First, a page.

‘Why Movement Matters’ during National Physical Therapy Month

The physical therapy profession is incorrectly characterized under the generalized label “rehabilitation.” Denver physical therapist Patrick Donovan is eager to create a wider narrative – one that focuses on physical therapy’s overall ability to change lives by helping people move better.

“When it comes down to it, physical therapy is all about making experiences come true. It’s about making it possible for people to live and experience life to the fullest,” said Donovan, owner of Heather Lane Physical Therapy in Denver. “Movement and the overall ability to live, work, and play without restriction– is at the center of life’s greatest experiences.”

With October being National Physical Therapy Month, Donovan and other physical therapists across the country are highlighting the wide-range of physical therapists’ ability.  “We have the tools, education, and experience to improve experiences for people in all stages in life.”

Physical therapists are highly educated and credentialed medical professionals who help decrease pain and maintain the ability to move optimally. The most convincing part is that physical therapists help people do this without the need for unnecessary surgery or prescription medication.

“This includes people who are hurt, injured or who have had surgery, of course,” Donovan said. “But, this also includes athletes looking to improve performance, older adults looking to remain active and independent, women who are pregnant … all the way to people who simply just want to be healthier and less sedentary so they can better enjoy the things they love.”

While muscle strength, cardio health, balance and flexibility are critical for maintaining functional abilities throughout life (i.e., walking, climbing stairs, reaching), the ability to move optimally and be active, Donovan says, is something that can equally benefit the body, the mind and the soul.

The Body – It’s no secret that being active and exercising regularly can benefit the body in countless ways, from improving cardiovascular health to reducing the incidence of chronic disease. Under the stress of pain or disability, individualized exercise programs designed by a physical therapist can move people out of pain and into action.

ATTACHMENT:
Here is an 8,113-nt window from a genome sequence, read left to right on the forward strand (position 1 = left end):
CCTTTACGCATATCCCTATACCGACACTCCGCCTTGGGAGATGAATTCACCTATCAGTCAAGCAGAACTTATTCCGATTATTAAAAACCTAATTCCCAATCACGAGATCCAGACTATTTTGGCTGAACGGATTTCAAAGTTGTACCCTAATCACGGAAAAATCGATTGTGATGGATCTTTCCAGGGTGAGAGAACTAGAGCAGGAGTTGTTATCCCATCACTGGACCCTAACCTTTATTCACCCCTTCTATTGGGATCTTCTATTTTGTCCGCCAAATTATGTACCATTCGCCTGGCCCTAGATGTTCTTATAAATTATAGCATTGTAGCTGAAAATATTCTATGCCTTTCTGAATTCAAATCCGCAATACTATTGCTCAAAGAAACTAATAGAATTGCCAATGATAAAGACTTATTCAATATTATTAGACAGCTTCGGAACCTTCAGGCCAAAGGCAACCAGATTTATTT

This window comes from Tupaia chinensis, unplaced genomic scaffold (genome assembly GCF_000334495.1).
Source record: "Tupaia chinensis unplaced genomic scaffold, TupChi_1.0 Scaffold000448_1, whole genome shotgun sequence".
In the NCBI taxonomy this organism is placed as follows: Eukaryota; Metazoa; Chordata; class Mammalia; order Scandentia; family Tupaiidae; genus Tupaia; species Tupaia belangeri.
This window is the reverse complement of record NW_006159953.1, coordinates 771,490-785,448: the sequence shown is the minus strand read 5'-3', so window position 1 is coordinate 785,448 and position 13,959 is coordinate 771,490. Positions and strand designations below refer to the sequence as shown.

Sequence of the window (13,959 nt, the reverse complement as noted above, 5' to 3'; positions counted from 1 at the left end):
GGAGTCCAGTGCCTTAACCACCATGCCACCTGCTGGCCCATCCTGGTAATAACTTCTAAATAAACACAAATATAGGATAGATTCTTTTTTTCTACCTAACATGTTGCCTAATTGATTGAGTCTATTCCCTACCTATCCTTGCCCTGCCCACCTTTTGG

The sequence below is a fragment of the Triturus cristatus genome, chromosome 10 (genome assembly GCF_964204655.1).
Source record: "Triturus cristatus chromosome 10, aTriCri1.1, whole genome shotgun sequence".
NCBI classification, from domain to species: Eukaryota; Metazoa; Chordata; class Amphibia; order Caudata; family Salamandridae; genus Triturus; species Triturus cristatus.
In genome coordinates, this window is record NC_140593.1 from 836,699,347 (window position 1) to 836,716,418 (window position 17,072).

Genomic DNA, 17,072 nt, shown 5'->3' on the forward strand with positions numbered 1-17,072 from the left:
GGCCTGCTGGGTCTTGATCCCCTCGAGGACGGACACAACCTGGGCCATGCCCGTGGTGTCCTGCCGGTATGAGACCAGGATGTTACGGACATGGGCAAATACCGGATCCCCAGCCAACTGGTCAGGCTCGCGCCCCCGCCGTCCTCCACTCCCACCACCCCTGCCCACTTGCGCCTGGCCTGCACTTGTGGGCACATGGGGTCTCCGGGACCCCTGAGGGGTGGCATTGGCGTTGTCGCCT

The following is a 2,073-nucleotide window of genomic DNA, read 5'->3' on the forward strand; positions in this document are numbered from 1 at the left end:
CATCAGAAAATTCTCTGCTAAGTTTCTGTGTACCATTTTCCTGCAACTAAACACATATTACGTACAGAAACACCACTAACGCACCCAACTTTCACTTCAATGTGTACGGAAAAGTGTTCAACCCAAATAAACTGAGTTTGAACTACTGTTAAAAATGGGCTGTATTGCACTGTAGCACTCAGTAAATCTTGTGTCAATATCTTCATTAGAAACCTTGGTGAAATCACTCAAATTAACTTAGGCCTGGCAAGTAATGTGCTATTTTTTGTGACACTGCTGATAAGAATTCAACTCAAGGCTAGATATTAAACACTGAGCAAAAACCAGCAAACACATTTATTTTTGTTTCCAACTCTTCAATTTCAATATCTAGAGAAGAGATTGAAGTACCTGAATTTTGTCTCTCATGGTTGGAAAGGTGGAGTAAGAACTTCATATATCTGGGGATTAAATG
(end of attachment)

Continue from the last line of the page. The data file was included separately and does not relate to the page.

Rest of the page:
The Mind – Multiple studies have shown that regular exercise can sharpen mental acuity and improve memory. But for those with mild cognitive impairments, exercise programs help slow this rate of decline. For instance, a patient with a recent stroke will have a much different cognitive-based treatment plan than a patient with Parkinson’s. Every specific exercise prescription attends to patients’ very unique mental needs.

The Soul – Research has also shown that those who exercise regularly tend to be happier and more social than those who live a sedentary lifestyle. Experiencing life to the fullest means making meaningful social connections. Often times this happens during exercise, whether it’s rock climbing or hiking a Front Range trail. Engaging in exercise makes you more likely to explore new places and try new things.

“The greatest joy I get from being a physical therapist is helping people get to a physical, mental, or emotional place in their life that they thought was unattainable,” Donovan said. “Whether it’s helping a client complete their first 5K or making sure they can still pick up their grandkids, my job as a PT is to help people experience life to the fullest – becoming the greatest possible version of themselves – all through better, more optimal movement.”

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